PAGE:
We're harvesting every two to three days right now, picking about four to six pounds of produce each time.
This photo is from last night, right before we had our first neighborhood door-to-door market.
We sold cucumbers, a zucchini, a bag of okra, tomatoes, a few banana peppers, and have an order for $10 worth of greens on Sunday.
We made $13 in about an hour, which isn't too bad! It's not as fabulous as our two-day vegetarian Banh Mi blockbuster at Artscape, but a lot better than the market we spend all day cooking for and broke even at.
The door-to-door market seems to be a helpful model so far.
Previously we tried setting up a single table at a busy intersection, but that still felt like we were too isolated. No one knew we were there, or wanted to go out of their way to walk up the block for a cucumber. So we decided to bring the market to our neighbors!
The first step was printing out a flyer with a list of our available produce, prices, and our contact information:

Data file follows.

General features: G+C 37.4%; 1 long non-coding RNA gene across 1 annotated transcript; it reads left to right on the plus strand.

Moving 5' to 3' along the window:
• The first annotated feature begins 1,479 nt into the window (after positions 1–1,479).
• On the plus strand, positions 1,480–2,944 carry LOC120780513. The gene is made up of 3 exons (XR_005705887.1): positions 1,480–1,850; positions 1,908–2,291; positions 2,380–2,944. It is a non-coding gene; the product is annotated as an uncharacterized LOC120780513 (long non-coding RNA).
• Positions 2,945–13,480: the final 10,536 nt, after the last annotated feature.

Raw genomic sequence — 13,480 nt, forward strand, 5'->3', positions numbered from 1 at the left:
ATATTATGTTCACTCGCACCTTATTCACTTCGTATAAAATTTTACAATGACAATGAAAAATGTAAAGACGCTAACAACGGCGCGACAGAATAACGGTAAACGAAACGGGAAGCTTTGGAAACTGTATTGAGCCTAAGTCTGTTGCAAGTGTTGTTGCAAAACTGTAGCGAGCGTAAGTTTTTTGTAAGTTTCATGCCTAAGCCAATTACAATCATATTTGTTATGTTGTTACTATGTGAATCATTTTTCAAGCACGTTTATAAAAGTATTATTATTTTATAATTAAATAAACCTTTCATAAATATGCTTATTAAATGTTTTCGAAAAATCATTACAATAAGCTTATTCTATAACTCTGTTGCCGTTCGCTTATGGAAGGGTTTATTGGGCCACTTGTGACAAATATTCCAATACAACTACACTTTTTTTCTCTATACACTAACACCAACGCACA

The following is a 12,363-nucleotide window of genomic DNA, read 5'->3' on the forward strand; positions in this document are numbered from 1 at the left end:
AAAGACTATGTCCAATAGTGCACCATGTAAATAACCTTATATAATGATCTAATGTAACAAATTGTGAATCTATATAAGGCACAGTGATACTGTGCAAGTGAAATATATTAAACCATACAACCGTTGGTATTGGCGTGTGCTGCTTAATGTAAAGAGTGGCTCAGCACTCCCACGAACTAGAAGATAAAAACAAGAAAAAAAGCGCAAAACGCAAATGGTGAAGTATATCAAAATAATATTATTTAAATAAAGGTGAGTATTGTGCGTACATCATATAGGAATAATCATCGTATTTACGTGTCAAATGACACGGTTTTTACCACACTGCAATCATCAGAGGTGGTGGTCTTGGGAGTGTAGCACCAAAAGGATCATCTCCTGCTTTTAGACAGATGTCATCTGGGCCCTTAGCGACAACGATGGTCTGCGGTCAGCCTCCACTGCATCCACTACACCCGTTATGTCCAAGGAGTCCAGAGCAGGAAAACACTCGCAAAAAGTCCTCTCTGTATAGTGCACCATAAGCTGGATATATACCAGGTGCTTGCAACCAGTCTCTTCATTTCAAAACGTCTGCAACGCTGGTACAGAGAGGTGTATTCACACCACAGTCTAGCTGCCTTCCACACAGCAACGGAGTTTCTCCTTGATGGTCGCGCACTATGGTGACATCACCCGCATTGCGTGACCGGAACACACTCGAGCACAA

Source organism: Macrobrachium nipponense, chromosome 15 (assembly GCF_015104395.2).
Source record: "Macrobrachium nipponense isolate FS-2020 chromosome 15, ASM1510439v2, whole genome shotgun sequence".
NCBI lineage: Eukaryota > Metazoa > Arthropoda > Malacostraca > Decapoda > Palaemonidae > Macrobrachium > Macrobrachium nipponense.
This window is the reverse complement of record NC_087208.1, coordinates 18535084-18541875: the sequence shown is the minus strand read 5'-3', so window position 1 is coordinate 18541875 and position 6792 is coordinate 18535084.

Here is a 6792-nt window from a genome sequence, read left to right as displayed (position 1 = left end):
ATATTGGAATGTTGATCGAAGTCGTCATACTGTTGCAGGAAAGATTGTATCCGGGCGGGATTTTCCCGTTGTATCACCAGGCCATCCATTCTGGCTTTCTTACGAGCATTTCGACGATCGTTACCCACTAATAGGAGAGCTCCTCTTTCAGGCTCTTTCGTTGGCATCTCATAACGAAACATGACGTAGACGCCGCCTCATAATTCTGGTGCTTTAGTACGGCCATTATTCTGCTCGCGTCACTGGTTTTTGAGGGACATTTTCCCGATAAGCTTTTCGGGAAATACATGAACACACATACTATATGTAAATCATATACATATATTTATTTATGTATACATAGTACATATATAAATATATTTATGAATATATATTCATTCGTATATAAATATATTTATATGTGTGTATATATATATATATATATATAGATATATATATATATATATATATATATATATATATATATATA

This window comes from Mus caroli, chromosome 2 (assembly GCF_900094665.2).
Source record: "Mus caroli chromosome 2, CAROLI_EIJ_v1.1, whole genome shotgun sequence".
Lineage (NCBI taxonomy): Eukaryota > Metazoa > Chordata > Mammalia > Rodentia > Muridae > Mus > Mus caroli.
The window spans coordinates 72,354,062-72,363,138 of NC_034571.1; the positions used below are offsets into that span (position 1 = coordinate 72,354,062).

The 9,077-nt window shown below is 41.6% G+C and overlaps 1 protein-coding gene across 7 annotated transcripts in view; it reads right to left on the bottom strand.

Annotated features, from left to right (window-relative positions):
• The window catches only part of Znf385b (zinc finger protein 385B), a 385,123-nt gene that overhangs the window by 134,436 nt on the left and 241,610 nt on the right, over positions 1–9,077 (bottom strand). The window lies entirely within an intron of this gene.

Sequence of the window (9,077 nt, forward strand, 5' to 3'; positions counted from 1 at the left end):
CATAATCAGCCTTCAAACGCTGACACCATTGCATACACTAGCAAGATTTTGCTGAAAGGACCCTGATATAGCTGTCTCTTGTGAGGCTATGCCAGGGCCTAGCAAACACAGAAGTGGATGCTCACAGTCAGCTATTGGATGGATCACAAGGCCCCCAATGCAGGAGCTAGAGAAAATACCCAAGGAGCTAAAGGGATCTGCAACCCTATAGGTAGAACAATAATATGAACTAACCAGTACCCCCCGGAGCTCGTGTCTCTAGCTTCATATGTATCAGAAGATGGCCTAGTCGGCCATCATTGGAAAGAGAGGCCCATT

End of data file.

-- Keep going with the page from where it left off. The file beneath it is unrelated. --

Since the neighborhood around Boone Street has a really high number of vacancies, we didn't exactly go door-to-door. It would be a waste of time to knock on so many vacant doors, and there might be some folks in the neighborhood who don't want us knocking. So we had to come up with a more strategic way of going around the neighborhood.
Luckily, Baltimore City has a great culture of porch-sitting!
|Thanks to http://baltiamore.tumblr.com/ for the photo!|
Working at the Boone Street Garden has been a great experience in learning how to spread information old-school style, without Facebook pages or email listserves.
Frequent visibility, block parties, getting to know community gardeners and neighborhood kids, and attending monthly community meetings has been a great way to really get to know the neighborhood!
I'm definitely curious to learn more from those of you who have experience spreading community information, and what you've found works and doesn't.
We should have at least another two months of harvest: pumpkins, tomatoes, greens, radishes, beets, peanuts, sorghum, cilantro, cabbage, endive, lettuce, and cauliflower are all crops that produce in fall.